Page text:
Oil prices dip on continued oversupply, despite news of meeting to freeze output

Pump jacks are seen at the Lukoil company owned Imilorskoye oil field, as the sun sets, outside the West Siberian city of Kogalym, Russia, January 25, 2016. REUTERS/Sergei KarpukhinThomson ReutersPump jacks are seen at Lukoil company owned Imilorskoye oil field outside West Siberian city of Kogalym

By Henning Gloystein

SINGAPORE (Reuters) – Crude oil prices dipped in early trading on Friday as reports of a meeting by oil producers to freeze output failed to convince traders that enough effort was being made to rein in ballooning global oversupply.

The drop in prices came after oil markets rose late on Thursday on the back of strong U.S. gasoline demand and what ANZ bank called a “perennial hope that OPEC members can coordinate supply”.

That hope was stoked by reports that OPEC-members Saudi Arabia, Qatar and Venezuela, as well as non-OPEC producing giant Russia, would meet in March to discuss capping crude oil production at January levels.

But the rally did not last into Friday as traders estimated that a freeze in production would not reduce a glut that has pulled down prices by 70 percent since 2014.

International Brent crude futures were trading at $34.89 per barrel at 0139 GMT (8:39 p.m. ET), down 40 cents from their last settlement. U.S. West Texas Intermediate (WTI) crude futures were down 21 cents at $32.86.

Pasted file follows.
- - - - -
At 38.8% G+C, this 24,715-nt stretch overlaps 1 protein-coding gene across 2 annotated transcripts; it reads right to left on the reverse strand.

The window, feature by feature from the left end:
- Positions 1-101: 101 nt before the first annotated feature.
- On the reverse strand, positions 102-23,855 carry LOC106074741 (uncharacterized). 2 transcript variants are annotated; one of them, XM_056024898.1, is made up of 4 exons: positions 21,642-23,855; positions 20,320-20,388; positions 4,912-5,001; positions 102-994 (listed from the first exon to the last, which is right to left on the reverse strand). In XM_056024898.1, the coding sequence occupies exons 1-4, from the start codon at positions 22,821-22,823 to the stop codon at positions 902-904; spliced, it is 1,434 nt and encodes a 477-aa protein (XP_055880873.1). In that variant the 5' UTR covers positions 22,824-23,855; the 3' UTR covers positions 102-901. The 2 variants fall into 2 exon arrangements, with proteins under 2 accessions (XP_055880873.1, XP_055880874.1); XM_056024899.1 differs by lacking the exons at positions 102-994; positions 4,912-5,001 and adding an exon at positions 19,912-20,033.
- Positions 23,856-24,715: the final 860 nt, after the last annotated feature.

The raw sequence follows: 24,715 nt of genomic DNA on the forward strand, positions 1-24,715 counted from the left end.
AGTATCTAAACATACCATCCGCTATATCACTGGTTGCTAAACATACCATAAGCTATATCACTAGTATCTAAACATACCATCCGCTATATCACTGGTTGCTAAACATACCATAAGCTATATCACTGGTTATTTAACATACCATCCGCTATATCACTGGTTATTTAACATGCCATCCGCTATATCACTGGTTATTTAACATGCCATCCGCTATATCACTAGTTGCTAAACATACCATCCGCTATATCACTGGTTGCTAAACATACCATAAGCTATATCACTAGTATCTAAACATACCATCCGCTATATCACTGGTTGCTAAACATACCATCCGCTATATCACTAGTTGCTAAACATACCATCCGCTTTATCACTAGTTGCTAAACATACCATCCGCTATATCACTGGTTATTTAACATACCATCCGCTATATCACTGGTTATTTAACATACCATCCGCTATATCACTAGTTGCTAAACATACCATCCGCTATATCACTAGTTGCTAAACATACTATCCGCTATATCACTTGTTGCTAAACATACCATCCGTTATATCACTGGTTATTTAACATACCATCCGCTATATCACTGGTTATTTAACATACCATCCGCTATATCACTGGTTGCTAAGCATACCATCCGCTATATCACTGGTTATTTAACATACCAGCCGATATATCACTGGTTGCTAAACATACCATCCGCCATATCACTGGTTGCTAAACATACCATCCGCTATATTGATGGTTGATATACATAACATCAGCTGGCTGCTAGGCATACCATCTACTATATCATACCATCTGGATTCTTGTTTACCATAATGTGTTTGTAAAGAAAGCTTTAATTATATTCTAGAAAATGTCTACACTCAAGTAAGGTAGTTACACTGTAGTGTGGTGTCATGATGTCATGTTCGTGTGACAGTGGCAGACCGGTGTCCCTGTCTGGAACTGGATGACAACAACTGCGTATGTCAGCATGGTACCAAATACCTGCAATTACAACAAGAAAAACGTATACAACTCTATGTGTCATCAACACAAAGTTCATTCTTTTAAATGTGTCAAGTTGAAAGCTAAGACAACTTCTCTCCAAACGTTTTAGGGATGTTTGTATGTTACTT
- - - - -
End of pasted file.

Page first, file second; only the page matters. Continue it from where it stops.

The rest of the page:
“Capping production at January levels, when the market was pumping out well over a million barrels of crude a day above what consumers need, will in no way reduce overcapacity. In fact, given that Iran has started to return to markets since January, it’ll worsen the glut,” said one senior oil trader.

Iran is hoping to increase its crude exports by 1 million barrels per day within the next year after international sanctions against it were lifted in January. The sanctions had cut Iran’s exports by more than half from a pre-sanctions peak of almost 3 million barrels per day in 2011.

Despite the glut, prices did receive some support this week from strong demand for gasoline, especially in the United States.

“The idea that gasoline demand is actually rising suggests that perhaps the lower prices of crude are actually prompting a greater usage of this product (gasoline),” said Vyanne Lai, oil analyst at National Australia Bank.

“I think the market is reading this as a positive sign in terms of demand.”

(Additional reporting by Manesha Pereira; Editing by Michael Perry and Joseph Radford)

Read the original article on Reuters. Copyright 2016. Follow Reuters on Twitter.

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